Sony's Project Leonardo, a radical design for a customizable PlayStation controller for the differently-abled, is ready for prime time. Renamed the Access controller, it's in production and will launch on December 6th.
Sony's packaging designers have ensured the unboxing process will be seamless for the differently-abled. User feedback revealed that the standard packaging locking tab, seen below, was difficult for the target user to manipulate.
The designers then came up with a circle, previously unseen in Sony packaging, that users could hook a finger into and pull in order to break the seal.
However, this initial design still required the user to manipulate the tab through the slot in order to open the box. Thus the design was further refined into this:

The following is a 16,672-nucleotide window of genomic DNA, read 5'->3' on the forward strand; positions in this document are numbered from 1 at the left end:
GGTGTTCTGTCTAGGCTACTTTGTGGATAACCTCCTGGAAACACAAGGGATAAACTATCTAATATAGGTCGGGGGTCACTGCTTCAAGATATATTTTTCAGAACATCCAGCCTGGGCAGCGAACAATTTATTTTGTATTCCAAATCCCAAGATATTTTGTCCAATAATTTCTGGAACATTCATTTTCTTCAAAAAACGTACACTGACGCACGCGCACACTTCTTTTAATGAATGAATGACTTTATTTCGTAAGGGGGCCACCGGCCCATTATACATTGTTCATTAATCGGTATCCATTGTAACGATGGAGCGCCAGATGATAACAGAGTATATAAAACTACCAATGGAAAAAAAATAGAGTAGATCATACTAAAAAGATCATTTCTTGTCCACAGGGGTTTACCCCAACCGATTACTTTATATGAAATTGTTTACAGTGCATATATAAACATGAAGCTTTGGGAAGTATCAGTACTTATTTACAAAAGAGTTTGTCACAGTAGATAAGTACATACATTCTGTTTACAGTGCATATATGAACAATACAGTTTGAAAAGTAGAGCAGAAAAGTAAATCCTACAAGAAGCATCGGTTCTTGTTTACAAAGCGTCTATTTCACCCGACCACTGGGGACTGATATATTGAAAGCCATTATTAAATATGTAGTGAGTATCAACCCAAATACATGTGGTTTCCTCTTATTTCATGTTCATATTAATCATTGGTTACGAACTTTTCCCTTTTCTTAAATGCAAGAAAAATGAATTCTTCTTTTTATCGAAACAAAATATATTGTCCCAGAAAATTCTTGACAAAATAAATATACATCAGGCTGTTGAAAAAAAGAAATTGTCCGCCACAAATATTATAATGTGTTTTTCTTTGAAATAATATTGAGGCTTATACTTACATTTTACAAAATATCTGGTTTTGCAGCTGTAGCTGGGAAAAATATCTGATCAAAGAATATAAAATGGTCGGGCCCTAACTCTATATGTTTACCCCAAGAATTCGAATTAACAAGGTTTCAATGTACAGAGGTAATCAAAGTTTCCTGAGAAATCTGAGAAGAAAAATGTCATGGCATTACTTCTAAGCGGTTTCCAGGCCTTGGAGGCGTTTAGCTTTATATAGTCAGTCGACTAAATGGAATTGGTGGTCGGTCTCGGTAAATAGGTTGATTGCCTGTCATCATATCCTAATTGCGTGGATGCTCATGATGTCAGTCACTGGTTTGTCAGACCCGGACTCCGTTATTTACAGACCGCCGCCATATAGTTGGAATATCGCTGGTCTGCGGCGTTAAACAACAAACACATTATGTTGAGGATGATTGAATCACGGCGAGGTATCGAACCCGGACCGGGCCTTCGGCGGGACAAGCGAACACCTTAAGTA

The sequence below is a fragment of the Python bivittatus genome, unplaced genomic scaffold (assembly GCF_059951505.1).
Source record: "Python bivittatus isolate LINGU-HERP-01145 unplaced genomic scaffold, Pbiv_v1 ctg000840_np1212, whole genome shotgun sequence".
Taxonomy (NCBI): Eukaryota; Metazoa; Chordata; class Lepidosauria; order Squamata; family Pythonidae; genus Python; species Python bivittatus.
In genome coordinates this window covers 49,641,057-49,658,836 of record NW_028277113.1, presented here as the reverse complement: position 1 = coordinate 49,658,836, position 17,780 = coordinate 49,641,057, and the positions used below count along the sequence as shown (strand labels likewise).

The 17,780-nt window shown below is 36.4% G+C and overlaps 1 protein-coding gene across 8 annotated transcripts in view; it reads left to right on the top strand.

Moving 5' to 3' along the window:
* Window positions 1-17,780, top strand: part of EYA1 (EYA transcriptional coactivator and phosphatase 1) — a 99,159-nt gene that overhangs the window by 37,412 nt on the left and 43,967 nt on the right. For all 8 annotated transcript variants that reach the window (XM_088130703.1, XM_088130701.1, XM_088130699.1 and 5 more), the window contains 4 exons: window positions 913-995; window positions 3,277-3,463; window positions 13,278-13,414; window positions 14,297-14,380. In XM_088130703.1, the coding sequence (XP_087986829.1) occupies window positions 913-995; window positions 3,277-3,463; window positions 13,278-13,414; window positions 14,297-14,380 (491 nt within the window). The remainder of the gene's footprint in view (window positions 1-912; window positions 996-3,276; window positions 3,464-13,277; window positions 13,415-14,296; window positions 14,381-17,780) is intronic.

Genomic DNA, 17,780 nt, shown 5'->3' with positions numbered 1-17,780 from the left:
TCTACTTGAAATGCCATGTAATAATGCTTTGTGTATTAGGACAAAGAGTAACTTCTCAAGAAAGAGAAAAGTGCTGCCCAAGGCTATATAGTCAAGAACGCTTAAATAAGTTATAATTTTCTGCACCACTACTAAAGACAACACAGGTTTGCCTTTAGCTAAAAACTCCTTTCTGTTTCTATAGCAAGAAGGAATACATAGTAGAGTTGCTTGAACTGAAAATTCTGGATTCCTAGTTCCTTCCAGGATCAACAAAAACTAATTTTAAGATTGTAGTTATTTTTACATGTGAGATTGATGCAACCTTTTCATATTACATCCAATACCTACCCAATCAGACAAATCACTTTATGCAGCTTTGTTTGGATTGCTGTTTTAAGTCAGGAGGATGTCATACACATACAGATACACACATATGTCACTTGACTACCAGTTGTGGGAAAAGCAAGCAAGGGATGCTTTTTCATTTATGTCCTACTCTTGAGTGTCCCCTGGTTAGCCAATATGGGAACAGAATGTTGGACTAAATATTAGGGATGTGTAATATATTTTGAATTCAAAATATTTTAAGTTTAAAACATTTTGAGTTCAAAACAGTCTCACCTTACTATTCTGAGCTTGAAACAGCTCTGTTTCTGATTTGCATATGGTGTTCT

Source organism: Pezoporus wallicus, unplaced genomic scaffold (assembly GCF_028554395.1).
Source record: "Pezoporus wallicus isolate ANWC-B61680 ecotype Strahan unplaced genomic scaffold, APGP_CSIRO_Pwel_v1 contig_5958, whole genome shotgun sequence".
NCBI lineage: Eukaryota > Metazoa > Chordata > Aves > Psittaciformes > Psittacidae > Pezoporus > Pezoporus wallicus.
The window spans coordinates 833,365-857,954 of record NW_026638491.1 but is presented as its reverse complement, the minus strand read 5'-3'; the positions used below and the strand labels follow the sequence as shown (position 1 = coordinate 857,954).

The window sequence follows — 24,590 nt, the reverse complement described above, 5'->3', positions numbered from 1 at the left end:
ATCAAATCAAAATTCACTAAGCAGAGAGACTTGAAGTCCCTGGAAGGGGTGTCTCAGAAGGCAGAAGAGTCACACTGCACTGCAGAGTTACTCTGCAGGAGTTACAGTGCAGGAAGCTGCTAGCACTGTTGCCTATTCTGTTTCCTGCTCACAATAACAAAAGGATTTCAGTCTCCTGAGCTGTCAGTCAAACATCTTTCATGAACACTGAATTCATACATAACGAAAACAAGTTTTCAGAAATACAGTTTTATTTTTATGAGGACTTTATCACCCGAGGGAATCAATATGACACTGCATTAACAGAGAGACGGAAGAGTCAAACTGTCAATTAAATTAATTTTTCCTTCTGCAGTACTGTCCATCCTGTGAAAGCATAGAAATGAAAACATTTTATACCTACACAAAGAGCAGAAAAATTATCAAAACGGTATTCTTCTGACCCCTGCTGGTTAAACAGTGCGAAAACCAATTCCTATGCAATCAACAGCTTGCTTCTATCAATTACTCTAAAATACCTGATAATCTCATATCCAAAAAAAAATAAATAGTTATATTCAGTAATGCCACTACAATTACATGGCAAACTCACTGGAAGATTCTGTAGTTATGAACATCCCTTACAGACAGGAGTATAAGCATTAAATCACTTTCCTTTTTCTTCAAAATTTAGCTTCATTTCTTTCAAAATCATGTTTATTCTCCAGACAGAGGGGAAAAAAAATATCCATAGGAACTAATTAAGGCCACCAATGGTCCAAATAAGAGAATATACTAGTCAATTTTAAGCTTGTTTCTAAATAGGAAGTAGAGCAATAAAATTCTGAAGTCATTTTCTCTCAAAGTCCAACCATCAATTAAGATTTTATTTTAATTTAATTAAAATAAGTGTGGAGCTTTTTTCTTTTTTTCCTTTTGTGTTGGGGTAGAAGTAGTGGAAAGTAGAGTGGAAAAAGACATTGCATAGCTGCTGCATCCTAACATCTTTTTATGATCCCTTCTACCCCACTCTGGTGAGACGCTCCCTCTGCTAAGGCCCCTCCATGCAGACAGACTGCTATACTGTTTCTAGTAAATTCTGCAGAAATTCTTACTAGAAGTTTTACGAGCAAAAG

The seal cut was moved to the top front edge of the box. There are two circles, so that the user can open it by pulling from left to right or right to left, depending on what suits them best.
Once the seal is broken, the front edge of the box pops forward a bit, drawbridge-style; there are no semicircular side tabs in slots. This makes it easy for the user to get a finger behind the front to fully open it.
The user is then presented with more circles attached to lids that reveal the contents.
I can't be the only one who wishes all packaging was designed with this level of thinking.
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